Either way, Wynne-Williams took a chance on Babycham and agreed to take on the account free of charge. Herbert joked to the ad man that they would buy him a Rolls-Royce once they hit £1 million in sales, which the company achieved in just 12 months.

A man of his word, Herbert presented Wynne-Williams with a brand-new Roller, complete with ‘JWW 1’ personalised plate. In his autobiography, Murray Walker, who worked for Wynne-Williams during his time as an account director, said it was the most generous thing he had witnessed in his career.

Babycham was the first alcoholic drink and only the second product to be advertised when commercial television launched in 1955. The combination of the famous deer, with its Disney-style appearance and oversized bow, and the “I’d love a Babycham“ strapline catapulted the sparkling perry from pubs and bars and into the living rooms of Britain.

I'd love a Babycham

Peter Brown, a drinks historian, said: “Babycham was posh, it was sophisticated, it was advertised on the telly. It became a symbol.” Brand expert Robert Opie added: “It was the right product for the right moment. [The early ’50s] were a time of big change. Women were getting into that moment and needed something which was easy and drinkable.”

Babycham became part of the social furniture, with the symbol, inspired by the Chinese Water Deer, cementing itself as one of Britain’s most recognisable logos. The company even had its own special glasses, designed to hold the contents of the drink’s famous green bottle. As the advert said: “The Babycham bottle fills a champagne glass!”

Babycham remained popular throughout the 1960s and the early ’70s, but sales tailed off before the ‘Nothing sparkles like a Babycham’ campaign resulted in a brief resurgence in the early ’80s, and again following the ‘Hey, Babycham’ campaign in 1988. At the time, the company was enjoying sales worth £55m and 3m regular drinkers, plus 9m at Christmas.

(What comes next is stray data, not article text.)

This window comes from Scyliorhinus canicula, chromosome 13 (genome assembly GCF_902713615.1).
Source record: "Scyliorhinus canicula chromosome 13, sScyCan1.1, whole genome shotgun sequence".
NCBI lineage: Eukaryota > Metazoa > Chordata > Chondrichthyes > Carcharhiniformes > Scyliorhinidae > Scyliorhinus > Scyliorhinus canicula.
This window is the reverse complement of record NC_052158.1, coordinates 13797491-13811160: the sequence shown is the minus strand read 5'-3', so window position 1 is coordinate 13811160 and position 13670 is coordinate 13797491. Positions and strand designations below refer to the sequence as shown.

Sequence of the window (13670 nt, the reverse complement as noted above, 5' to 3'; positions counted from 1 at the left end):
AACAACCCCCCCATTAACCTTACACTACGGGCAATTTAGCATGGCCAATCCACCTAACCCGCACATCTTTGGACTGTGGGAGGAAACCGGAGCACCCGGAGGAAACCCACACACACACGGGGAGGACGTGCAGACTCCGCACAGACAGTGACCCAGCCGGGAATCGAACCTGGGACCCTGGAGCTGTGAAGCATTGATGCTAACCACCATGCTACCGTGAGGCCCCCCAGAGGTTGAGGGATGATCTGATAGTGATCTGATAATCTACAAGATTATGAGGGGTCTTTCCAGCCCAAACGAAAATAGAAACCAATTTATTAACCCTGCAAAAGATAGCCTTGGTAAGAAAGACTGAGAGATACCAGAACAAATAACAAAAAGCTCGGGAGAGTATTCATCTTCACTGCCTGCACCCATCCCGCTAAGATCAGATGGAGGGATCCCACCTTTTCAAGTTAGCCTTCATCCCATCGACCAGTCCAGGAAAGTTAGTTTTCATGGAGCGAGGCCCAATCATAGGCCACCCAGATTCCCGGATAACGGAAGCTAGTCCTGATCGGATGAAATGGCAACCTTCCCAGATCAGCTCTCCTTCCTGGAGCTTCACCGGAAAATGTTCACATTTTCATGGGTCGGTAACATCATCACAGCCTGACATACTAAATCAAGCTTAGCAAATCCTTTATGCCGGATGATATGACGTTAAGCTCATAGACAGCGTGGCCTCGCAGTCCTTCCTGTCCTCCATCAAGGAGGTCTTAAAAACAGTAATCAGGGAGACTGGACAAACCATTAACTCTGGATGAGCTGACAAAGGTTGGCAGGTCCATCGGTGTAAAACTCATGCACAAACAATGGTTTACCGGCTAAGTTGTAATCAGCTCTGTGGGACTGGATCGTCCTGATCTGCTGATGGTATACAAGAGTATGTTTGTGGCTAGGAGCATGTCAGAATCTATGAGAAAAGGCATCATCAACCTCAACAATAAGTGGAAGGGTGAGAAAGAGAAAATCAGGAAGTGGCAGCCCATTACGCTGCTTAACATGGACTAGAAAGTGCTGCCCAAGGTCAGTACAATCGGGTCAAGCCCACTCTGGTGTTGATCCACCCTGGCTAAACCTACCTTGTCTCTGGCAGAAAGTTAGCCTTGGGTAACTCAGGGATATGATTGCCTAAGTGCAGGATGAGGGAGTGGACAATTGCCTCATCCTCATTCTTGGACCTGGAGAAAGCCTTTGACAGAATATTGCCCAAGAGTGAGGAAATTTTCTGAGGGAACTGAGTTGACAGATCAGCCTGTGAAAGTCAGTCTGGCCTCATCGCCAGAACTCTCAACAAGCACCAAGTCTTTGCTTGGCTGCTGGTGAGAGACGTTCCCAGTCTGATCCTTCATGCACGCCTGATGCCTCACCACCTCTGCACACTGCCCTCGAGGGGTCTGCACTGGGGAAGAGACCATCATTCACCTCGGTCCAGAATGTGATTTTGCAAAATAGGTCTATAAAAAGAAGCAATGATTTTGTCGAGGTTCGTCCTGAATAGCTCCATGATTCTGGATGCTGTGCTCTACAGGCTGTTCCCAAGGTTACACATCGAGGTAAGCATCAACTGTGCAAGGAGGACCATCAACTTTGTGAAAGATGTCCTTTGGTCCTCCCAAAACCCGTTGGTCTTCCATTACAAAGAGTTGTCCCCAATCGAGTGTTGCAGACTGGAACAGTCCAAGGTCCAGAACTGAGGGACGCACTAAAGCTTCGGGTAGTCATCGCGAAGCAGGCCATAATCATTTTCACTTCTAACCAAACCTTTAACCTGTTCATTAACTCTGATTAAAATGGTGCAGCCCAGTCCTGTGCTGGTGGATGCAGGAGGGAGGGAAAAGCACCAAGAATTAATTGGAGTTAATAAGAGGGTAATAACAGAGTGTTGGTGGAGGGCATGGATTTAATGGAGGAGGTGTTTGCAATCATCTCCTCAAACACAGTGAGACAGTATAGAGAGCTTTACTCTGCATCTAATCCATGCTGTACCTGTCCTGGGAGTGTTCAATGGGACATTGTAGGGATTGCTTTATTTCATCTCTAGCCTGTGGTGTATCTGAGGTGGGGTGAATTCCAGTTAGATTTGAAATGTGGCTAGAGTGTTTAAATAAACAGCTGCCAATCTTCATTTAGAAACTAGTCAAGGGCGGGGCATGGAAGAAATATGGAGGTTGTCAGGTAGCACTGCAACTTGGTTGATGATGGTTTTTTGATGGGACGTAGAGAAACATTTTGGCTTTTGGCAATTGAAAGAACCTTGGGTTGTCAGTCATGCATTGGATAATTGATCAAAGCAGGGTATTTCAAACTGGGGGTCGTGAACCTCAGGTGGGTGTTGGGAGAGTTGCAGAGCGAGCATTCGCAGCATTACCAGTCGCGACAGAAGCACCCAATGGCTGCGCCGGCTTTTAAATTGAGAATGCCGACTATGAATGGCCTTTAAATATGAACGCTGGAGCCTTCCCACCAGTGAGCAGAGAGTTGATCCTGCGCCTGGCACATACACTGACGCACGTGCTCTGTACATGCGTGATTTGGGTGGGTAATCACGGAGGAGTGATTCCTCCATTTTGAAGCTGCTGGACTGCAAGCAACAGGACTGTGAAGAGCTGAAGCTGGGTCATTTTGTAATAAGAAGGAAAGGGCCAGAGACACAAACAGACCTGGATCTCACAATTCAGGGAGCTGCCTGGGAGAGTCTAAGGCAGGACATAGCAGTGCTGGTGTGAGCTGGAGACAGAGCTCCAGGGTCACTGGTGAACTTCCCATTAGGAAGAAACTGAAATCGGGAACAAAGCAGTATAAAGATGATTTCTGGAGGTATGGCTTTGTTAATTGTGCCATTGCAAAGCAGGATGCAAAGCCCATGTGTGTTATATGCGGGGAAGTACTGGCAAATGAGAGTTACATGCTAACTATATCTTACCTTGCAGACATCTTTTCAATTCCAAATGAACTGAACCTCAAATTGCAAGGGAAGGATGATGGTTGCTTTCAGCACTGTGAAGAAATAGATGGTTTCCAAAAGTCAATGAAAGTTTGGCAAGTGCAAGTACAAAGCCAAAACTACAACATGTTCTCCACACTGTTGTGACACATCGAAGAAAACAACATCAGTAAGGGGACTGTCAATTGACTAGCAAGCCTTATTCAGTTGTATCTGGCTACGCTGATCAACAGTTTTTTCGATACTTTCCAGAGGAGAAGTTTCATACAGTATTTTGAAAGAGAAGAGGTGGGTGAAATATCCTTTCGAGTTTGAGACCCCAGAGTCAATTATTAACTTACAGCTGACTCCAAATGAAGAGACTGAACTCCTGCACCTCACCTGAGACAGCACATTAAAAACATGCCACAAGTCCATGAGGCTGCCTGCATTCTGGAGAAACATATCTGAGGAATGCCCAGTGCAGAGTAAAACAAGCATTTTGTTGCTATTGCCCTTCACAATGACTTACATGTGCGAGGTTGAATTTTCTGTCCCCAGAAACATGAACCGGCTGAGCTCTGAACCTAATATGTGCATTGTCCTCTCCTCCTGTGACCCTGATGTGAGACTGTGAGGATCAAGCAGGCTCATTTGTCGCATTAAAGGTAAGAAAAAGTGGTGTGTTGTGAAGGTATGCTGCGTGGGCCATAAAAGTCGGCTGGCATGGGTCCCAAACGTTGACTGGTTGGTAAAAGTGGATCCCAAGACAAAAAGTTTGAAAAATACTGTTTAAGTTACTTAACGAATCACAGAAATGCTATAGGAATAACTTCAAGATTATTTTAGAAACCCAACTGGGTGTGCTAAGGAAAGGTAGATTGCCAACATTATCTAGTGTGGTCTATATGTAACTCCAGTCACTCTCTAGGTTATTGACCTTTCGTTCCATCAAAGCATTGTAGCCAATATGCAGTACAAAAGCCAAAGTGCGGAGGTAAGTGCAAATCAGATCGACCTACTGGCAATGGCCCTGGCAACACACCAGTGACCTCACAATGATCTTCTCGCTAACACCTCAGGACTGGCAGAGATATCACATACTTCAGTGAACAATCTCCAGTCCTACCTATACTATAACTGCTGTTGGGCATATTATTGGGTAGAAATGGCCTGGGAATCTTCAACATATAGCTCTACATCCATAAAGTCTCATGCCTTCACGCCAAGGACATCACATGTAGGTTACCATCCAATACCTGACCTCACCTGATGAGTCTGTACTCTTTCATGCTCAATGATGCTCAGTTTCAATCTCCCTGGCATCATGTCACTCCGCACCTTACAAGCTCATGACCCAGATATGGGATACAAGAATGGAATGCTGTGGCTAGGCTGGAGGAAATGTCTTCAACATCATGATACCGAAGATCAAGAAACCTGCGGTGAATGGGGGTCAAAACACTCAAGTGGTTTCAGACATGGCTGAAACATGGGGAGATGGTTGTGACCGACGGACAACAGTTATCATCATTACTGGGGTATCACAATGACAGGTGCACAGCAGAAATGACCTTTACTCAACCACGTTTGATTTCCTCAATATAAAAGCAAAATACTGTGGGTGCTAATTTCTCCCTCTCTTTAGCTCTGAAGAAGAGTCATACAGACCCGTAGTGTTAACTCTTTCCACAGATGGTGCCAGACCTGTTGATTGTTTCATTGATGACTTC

A decade ago, Paul Schaafsma of Accolade Wines, the former owner of Babycham, said the drink enjoyed “92% consumer awareness”, adding that “most wine brands would be lucky to have 60-70%”.

Some may argue that like Watneys Party Seven, avocado-coloured bathroom suites and fondue sets, Babycham deserves to be left in the past. It’s one of those rare drinks that everybody has heard of, but few people drink.

Others will remember it as being their first taste of alcohol, be it as a teenage treat on Christmas morning or while being chatted up at the pub by a Sean Connery lookalike.

Now the sparkling perry hopes to regain its sparkle – Babycham is set to return to a pub, and supermarket shelf, near you. The Showering brothers, who in 2021 purchased the company established by their father and grandfather, are planning a relaunch to mark the 70th anniversary of one of the most iconic and socially significantly alcoholic drinks brands.

Production has returned to its former headquarters in Shepton Mallet, and the company has even refurbished the 15ft statue of the Babycham fawn, following years of exposure to the Somerset weather.

Matthew Showering told The Observer: “If you were to put a Babycham and a prosecco, or even a champagne, side by side, there are an awful lot of people who would actually prefer the Babycham, because it hasn’t got that dry rasp.

“We will get closer to the original production method and recipe, as some things got chiselled away for speed with mass production. And we are going towards the original look too, so we’ll have quite a retro feel which, oddly, will make it more modern.”

The Showering brothers will be hoping that the nostalgia that fuels the demand for classic cars will rub off on something that was once branded the “happiest drink in the world”. Matthew Showering added: “We want to keep that sense of celebration about it.”

Would you love a Babycham? Let us know in the sparkling comments section.

Read more

The One That Got Away: Stephen Archer on saying a bittersweet farewell to his father’s DB4 
The Blues Brothers: How John Landis choreographed chaos and destruction on a blockbuster scale
Austin Seven: Power to the people, 100 years on